Some decomposition by sunlight occurs over several days (4).


Bensulide is a viscous, colorless liquid or a white crystalline solid, with a molecular weight of 397.52. It is a member of the organophosphates. Products containing bensulide may be amber colored liquids. While it is corrosive to copper, it is non-corrosive to other metals. No incompatibilities are known. Bensulide shows little reactivity, and is of low fire hazard.

Its chemical name is S-(O,O-diisopropyl phosphorodithioate) ester of N-(2-mercaptoethyl) benzenesulfonamide. Bensulide is stable and has an indefinite storage life under normal conditions.

Exposure Guidelines:

NOEL: 25 mg/kg/day for 90 days (rat); 12.5 mg/kg/day for 90 days (dog).

Physical Properties:

CAS #: 741-58-2
Solubility in water: 25 mg/L at 20 degrees C (low solubility)
Solubility in solvents: soluble in 300 mg/l kerosene at 20 degrees C. It is also miscible with acetone, ethanol, xylene, and methyl-isobutyl ketone.
Melting point: 34.4 degrees C
Boiling point: decomposes at 200 degrees C in 18 to 48 hours.
Vapor pressure: <133 uPa at 20 degrees C.


Zeneca Ag Products
Wilmington, DE 19897
Telephone: (302) 886-1000

Review by Basic Manufacturer:

Comments solicited: November, 1992
Comments received:


  1. Ashton, F.M. and Crafts, A.S. Bensulide, Mode of Action of Herbicides. pp. 396-398. New York: John Wiley & Sons Inc., 1973.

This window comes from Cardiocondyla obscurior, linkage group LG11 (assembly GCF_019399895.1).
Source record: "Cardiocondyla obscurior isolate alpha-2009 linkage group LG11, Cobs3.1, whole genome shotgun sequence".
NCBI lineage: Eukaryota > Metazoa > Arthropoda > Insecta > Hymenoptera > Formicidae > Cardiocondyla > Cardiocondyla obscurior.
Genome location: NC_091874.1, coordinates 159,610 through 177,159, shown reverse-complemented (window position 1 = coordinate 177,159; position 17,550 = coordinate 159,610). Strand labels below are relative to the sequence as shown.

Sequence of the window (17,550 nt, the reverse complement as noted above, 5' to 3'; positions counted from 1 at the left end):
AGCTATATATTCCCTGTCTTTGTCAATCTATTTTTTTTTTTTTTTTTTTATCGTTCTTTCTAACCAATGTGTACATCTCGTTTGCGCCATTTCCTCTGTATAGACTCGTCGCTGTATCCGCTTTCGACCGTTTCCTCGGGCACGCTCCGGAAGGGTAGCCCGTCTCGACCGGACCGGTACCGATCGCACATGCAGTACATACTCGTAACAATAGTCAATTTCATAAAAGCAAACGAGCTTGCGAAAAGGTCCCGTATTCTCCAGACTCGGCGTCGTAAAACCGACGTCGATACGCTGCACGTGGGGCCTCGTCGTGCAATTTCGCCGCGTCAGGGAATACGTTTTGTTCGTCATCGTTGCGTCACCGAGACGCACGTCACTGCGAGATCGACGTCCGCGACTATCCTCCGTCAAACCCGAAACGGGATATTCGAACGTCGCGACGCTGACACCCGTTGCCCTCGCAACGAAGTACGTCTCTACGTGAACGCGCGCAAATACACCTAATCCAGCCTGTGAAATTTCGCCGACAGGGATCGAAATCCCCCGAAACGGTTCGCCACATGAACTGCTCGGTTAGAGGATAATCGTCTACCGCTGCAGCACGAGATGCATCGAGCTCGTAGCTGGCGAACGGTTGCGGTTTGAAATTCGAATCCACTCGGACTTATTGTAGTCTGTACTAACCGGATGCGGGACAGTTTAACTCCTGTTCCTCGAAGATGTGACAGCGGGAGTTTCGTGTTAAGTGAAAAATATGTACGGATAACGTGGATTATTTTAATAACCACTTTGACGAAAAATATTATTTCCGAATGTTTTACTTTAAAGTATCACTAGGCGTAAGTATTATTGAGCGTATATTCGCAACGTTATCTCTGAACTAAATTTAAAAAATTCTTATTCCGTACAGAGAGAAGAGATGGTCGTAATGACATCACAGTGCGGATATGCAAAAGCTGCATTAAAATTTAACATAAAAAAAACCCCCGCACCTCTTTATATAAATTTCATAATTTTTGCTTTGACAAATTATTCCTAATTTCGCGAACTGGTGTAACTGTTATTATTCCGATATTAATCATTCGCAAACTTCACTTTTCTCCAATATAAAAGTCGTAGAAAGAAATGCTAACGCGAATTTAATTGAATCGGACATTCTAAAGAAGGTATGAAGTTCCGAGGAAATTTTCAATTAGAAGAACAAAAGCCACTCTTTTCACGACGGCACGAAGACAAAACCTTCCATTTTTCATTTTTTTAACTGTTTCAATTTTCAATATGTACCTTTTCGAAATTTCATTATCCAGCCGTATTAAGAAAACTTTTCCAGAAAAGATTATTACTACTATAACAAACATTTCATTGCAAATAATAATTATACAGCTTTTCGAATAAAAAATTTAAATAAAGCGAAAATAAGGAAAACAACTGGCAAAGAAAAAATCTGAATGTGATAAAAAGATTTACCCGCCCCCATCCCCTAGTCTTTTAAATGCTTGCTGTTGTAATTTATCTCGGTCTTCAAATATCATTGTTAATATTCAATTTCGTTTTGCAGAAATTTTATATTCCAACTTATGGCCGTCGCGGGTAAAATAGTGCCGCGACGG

2. Buchel, K.H., ed. and Holmwood, G.M., translator. Chemistry of Pesticides. p. 391. New York: John Wiley & Sons Inc, 1983.
  3. Gosselin, R.E.; Smith, R.P.; Hodge, H.C.; and Braddock, J.E. Clinical Toxicology of Commercial Products, 5th edition. Williams & Wilkins, 1984.
  4. National Library of Medicine. Hazardous Substances Databank. Bensulide. June, 1992
  5. Occupational Health Services Inc. Material Safety Data Sheet: Bensulide. 4/10/87 New York.
  6. Lewis, R.J. and Tatken, R.L., eds. Registry of Toxic Effects of Chemical Substances. Tracor-Jitco Inc.: Rockville, MD.
  7. Worthing, C.R., ed. 1983 "Bensulide." The Pesticide Manual. 7th ed. British Crop Protection Council.
  8. US Environmental Protection Agency. 1988. Pesticides in Ground Water Data Base. 1988 Interim Report. Office of Pesticide Programs, Environmental Fate and Effects Division, Environmental Fate and Ground Water Branch.
  9. The Agrochemicals Handbook. 1991. The Royal Society of Chemistry. Cambridge, England.
  10. Farm Chemicals Handbook. 1992. Meister Publishing Company, Willoughby, Ohio. 0901.